Many people’s lives do not turn out as they imagined in childhood they might. On 21 April 1926 a young girl named Elizabeth was born to a rather special family. Her father was a quiet man, whose real importance only lay in the fact that his brother was the King of England (and a few other places). Elizabeth, I guess, grew up in an era when an upper class woman would have been thrilled with a comfortable life, a husband of some standing, a family and maybe a country estate with horses. By the time young Elizabeth had turned 11 things had changed rather radically. Her uncle had abdicated as King, her father had become King and she was next in the line of succession. At the age of 26, this wife and mother of two young children became Queen Elizabeth II. This week marks the 60th anniversary of her father’s death and later this year will mark the 60th anniversary of her coronation as Queen. Whatever her subjects (especially those in the colonies) might make of a constitutional monarch in the 21st Century, her life has certainly been extra- ordinary. Sixty years is a very long time to do any job, especially one in your childhood you never imagined would come your way.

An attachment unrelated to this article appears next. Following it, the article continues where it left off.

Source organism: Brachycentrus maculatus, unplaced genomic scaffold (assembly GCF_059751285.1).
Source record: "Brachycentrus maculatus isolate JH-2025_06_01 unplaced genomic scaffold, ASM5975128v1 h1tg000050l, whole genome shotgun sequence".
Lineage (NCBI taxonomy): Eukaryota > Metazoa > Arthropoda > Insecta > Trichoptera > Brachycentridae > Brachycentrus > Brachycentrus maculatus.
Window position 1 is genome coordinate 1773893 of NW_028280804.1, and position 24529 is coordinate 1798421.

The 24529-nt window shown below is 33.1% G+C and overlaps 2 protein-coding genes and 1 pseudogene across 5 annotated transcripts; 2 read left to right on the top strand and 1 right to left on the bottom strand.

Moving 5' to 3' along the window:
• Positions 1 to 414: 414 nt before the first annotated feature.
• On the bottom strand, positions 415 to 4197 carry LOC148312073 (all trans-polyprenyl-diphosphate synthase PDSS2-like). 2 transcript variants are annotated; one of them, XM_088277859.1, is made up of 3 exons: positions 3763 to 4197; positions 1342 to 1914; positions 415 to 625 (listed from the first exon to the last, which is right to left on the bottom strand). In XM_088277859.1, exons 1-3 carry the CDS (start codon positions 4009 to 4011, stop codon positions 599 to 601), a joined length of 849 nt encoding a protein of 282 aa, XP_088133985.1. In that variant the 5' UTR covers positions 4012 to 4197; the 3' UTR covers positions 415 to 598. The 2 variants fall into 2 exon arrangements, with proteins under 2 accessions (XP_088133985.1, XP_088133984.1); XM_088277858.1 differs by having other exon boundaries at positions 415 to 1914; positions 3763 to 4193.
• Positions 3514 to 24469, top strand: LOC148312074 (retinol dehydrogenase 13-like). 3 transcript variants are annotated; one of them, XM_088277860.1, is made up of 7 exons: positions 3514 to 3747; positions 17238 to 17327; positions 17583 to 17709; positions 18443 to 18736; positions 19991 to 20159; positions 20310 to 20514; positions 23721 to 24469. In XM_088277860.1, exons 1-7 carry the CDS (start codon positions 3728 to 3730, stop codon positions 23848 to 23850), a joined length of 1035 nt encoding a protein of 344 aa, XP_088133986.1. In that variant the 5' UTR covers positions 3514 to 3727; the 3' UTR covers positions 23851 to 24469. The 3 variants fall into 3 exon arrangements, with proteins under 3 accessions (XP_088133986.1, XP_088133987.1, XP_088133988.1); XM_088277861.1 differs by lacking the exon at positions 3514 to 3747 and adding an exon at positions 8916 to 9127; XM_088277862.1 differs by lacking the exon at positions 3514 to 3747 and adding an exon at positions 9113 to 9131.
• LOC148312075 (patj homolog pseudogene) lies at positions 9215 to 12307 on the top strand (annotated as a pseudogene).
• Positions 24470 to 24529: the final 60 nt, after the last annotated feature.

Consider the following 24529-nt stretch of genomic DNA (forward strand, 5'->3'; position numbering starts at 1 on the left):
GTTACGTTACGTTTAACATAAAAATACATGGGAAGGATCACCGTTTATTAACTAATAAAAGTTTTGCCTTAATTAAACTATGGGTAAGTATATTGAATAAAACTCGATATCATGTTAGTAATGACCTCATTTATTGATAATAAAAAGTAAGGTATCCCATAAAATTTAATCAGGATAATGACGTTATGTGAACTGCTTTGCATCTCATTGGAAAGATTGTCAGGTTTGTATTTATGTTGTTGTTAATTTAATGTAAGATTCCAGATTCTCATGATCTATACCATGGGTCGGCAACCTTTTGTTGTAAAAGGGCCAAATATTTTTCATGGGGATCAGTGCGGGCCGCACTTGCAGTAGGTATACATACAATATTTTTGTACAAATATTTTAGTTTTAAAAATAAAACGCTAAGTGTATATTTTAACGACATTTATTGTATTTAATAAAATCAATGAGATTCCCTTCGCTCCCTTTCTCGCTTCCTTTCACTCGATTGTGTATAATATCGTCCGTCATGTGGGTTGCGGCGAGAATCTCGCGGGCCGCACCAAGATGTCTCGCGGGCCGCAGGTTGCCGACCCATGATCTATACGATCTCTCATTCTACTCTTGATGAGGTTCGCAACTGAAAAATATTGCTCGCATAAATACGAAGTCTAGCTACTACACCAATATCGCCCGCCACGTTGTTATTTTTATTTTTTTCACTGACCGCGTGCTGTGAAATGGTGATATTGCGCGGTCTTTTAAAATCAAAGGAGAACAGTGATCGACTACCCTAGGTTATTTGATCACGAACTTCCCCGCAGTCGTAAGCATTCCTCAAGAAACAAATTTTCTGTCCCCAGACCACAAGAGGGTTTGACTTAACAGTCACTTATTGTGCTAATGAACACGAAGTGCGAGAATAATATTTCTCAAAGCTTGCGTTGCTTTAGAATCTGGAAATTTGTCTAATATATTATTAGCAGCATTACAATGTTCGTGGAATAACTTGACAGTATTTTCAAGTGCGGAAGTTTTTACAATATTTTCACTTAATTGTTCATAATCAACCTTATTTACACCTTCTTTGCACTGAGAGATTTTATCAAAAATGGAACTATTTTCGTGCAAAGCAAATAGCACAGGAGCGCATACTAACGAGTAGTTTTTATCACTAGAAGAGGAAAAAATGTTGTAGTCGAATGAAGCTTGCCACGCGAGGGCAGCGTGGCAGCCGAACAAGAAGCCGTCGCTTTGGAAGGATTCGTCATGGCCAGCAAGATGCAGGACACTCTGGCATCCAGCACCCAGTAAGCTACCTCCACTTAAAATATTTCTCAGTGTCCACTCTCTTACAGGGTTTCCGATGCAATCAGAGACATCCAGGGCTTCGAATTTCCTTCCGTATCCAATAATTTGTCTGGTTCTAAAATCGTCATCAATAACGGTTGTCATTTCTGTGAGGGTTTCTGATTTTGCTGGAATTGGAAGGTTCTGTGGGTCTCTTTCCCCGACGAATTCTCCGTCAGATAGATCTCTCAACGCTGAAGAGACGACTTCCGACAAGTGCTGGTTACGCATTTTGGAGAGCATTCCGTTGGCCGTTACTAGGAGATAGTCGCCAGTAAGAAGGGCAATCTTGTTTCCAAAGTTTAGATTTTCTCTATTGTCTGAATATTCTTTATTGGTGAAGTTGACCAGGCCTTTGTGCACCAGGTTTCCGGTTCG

It is often argued that we shape our destiny, but in many ways we respond to our destiny, rather than creating it from scratch. Quite often our adult lives do not match our childhood expectations. On the other hand, sometimes through life we are given opportunities to escape what seemed to be our destiny. We do occasionally come to a fork in the road and the decisions we make on a particular day, or in a moment, can lead us inevitably and conclusively to our destiny.
When believers talk about God having plans and purposes for our lives, the interplay between the ordained and the parts we control is often mysterious. Clearly so much is a matter of fate or destiny. So much of who we are is determined by our genes, biology and circumstances way beyond our control. On the other hand our lifestyle choices, our determination, our willingness to labour, our integrity and our will, all contribute hugely to who we are.
Living life in partnership with the God of creation can be so special. Trusting in God’s sovereign will, while creatively responding to what is dealt us, can be one of life’s greatest joys. Accepting who we are and then striving to be who we want to be under God can liberate us from the despair of fatalism and the naivety that we control our destiny.
“O LORD, you have searched me and you know me. You know when I sit and when I rise; you perceive my thoughts from afar. You discern my going out and my lying down; you are familiar with all my ways.” Psalm 139: 1-3
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